• Risk of missing elements  

• Multiple 2D drawings etc.

BIM Approach  

Although the concept of Building Information Modeling (BIM) is slightly practiced in the Indian construction industry, it is likely to become the project delivery standard in the future. Introduced with the vision “sustainability by building smarter”, BIM will improve the performance of building professionals. The current knowledge does not adequately explain how the functions of a Quantity Surveyor are affected by BIM

BIM has the potential to influence every characteristic of the construction industry together with construction professionals.

The BIM 5D model has the potential to perform an automatic analysis of all materials and components and to derive their quantities directly from the model.

Usage of BIM as a Quantity Surveying Tool

BIM suggest that a detailed building model would provide greater certainty over the quantities of material, and therefore, BIM would produce a more reliable cost estimate compared to the traditional process.

Large clients who have their in-house cost database can directly derive their estimates during the early stages of the project using BIM-based estimating tools. Therefore, they can afford to do without the services of the QS.

The Process Map of this comparison test is illustrated below


Figure 1 : Process Map

A research project result when Traditional and BIM approach towards quantity surveying was compared, In general, the research method is robust to support the conclusions.

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Capabilities of BIM applications pertaining to the Traditional Quantity Surveying tasks

  • Quantity Take-off
  • BOQ Preparation
  • Cost estimation
  • Cost planning
  • Cost control
  • Material procurement
  • Payment applications
  • Life cycle costing

BIM in the point of ROI

According to McGraw Hill SmartMarket Report(2014), a survey was conducted in 10 countries which consisted of 727 contractors. The survey concluded that the percentage of BIM involvement in the construction industry will increase by 50% on average. A positive ROI(Return on Investment) was reported by three-quarters of all the contractors that were

surveyed. Most of the surveyed contractors estimated the ROI on their BIM implementation between 10% to 25% and about 60% of contractors believed that further advancement in BIM visualization would have the most positive impact on BIM ROI

Challenges of BIM for QS practice

  • Proper technical knowledge and Modelling practices

It is hard to adopt new information technology (IT) in the industry due to technical reasons. Problems such as the lack of support system, difficulty to understand the complex software and also the low number of skilled technical experts and modelers are among the reasons

  • Change in the process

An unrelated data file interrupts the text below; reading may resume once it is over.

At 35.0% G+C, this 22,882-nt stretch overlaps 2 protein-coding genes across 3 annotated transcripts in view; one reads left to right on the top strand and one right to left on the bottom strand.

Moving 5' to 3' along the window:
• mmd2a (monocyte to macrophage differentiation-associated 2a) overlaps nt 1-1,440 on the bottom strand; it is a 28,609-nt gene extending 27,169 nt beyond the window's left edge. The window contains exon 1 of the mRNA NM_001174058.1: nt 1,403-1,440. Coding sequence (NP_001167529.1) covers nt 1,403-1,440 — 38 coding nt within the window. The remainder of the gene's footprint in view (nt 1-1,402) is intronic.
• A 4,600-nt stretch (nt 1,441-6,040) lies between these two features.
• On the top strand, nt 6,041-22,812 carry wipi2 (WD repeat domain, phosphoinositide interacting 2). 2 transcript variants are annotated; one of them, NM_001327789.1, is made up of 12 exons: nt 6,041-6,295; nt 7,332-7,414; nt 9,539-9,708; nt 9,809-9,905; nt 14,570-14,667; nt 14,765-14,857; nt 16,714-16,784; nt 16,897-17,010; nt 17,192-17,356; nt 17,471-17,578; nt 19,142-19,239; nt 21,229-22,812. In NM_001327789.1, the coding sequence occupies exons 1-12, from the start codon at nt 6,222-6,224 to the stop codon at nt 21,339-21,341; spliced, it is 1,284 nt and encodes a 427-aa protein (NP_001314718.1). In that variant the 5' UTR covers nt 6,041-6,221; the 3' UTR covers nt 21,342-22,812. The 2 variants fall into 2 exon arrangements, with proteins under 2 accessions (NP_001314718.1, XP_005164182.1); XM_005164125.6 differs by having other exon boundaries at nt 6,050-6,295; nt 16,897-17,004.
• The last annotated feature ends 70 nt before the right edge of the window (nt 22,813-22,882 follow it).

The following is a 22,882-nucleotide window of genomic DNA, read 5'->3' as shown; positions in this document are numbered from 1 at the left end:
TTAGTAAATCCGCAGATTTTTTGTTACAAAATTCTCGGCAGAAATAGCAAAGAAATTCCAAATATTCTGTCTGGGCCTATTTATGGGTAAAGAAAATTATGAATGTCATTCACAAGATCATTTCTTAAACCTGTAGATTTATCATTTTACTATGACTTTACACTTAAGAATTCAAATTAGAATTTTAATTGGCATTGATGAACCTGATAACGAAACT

For an organization to adopt BIM fully, there will be essential and basic changes to its operational processes. Once a company successfully adopts BIM, the process of design will be brought forward to the start of the project.

  • Professional support

BIM has been known to provide an interchange of electronic data without boundaries, the management of professions, trades, and industries are still kept fixed in cultural and geographical boundaries, as well as political identities.

  • Finance and Time

In order to implement BIM successfully, firms need to upgrade their hardware, obtain the necessary software, and also require their employees to go for the BIM training in order to transform a 3D environment into a complete BIM system. The firm needs to periodically upgrade its hardware to run the processing software, and this has become a significant barrier particularly for small-medium size enterprises.

  • Teamwork and Collaboration

Even though the implementation of BIM has offered new ways for cooperation between the project team, some problems may arise during its application. For instance, an issue may occur when the method for sharing model information among the team member is not being determined. If traditional drawings on paper have been used by the architect, then a third party will have to construct a model to be used for the estimating and planning of the construction project.

Conclusion

Many studies prove that advancement in technology has taken the AEC industry into the computer-based age. It has proved to be a promising technique and has caused better changes in the entire construction industry. The BIM is applicable throughout the lifecycle from the planning stage to the implementation stage to the operational stage. BIM provides the possibility for the optimization of complex projects. Since 5D-BIM is multidisciplinary and includes various platforms and related integrations, successful research on each of its aspects and its viability could help the construction sector in India to leap from its traditional method to the concept of Building Information Modelling.

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Author : Naveenkumar Naigpogu

Follow Desapex sales@desapex.com